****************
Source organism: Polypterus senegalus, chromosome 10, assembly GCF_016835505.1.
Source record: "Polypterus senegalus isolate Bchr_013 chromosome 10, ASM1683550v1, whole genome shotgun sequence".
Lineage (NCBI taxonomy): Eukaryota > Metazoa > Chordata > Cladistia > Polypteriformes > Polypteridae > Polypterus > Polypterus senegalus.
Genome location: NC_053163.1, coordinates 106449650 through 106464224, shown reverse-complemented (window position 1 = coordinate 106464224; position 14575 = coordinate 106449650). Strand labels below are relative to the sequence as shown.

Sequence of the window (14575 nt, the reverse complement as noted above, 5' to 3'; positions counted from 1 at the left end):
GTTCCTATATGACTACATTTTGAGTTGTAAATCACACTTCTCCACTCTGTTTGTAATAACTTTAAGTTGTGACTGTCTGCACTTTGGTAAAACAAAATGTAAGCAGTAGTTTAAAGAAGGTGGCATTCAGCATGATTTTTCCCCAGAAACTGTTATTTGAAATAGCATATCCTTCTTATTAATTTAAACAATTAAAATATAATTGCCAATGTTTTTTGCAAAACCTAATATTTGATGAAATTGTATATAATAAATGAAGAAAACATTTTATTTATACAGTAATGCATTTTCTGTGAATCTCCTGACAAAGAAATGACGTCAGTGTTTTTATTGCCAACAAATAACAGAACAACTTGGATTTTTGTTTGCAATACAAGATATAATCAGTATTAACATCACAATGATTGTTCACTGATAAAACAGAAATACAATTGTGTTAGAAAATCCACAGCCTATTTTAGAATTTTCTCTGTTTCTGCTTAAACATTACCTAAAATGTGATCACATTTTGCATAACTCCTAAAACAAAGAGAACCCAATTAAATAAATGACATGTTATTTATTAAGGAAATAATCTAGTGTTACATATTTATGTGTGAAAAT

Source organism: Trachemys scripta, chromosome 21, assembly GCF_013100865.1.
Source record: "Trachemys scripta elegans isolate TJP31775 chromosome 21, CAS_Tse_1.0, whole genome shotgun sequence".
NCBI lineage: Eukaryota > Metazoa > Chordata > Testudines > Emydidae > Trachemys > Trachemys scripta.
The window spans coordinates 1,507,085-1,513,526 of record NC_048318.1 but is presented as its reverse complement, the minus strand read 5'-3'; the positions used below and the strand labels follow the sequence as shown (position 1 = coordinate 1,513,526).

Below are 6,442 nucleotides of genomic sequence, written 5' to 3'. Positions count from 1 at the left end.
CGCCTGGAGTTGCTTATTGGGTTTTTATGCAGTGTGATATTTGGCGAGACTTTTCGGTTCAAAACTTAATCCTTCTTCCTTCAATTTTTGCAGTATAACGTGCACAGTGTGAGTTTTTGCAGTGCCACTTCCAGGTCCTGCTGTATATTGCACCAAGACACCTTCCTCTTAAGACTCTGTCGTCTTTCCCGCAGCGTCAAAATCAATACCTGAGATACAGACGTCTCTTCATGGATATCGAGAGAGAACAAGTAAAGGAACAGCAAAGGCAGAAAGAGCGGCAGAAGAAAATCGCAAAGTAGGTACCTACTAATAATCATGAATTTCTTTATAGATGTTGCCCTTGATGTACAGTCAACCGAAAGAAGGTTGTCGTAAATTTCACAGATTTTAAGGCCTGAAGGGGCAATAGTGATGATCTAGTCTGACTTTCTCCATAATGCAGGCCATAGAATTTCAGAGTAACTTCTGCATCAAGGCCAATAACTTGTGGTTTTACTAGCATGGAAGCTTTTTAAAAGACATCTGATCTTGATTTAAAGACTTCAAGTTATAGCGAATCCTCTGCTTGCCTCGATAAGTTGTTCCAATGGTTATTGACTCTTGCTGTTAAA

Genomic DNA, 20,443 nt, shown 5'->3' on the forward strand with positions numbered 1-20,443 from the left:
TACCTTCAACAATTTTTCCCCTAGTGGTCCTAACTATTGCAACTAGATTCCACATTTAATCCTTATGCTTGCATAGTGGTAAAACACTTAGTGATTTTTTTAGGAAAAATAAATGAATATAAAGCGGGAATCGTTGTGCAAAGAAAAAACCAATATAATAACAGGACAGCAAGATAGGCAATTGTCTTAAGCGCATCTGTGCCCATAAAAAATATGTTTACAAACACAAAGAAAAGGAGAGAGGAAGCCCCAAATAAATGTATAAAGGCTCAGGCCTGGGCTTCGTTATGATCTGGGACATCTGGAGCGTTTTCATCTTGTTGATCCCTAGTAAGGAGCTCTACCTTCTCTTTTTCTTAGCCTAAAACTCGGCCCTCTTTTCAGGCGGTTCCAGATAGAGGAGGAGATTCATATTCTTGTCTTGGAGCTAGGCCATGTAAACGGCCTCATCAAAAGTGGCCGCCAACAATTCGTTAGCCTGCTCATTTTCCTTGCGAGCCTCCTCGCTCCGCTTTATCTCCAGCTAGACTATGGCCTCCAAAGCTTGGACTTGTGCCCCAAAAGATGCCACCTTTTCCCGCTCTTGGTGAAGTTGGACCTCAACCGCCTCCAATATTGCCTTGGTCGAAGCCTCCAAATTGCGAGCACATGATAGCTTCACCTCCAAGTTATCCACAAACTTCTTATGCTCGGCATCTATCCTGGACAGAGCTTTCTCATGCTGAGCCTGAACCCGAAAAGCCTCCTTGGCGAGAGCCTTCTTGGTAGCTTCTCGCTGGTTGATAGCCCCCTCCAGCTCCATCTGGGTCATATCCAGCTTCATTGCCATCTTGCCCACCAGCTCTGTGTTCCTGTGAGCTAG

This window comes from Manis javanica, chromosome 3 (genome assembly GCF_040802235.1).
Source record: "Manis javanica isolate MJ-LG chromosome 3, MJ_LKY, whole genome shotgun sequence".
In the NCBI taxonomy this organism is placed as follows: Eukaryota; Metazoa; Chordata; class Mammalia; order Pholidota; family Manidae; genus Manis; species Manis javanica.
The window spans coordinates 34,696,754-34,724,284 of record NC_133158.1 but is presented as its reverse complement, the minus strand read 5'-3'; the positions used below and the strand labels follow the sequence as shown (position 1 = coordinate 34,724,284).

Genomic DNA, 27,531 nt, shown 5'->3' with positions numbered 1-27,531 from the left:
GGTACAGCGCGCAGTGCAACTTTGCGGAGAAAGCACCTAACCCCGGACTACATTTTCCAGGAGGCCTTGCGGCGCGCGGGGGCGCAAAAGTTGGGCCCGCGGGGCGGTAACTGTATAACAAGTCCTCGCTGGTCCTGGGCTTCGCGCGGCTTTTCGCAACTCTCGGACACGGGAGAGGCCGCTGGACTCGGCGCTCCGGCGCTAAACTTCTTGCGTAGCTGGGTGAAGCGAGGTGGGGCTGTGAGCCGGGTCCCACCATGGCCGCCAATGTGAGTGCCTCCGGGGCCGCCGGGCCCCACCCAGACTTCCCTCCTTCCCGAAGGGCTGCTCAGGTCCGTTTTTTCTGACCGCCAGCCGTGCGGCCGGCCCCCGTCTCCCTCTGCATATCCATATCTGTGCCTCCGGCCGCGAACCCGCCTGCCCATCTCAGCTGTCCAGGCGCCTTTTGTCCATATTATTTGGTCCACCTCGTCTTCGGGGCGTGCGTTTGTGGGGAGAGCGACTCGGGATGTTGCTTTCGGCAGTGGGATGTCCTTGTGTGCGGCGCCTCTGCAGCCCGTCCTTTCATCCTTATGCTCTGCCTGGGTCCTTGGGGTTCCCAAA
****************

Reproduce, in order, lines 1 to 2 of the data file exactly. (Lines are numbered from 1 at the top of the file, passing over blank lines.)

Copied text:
Source organism: Polypterus senegalus, chromosome 10, assembly GCF_016835505.1.
Source record: "Polypterus senegalus isolate Bchr_013 chromosome 10, ASM1683550v1, whole genome shotgun sequence".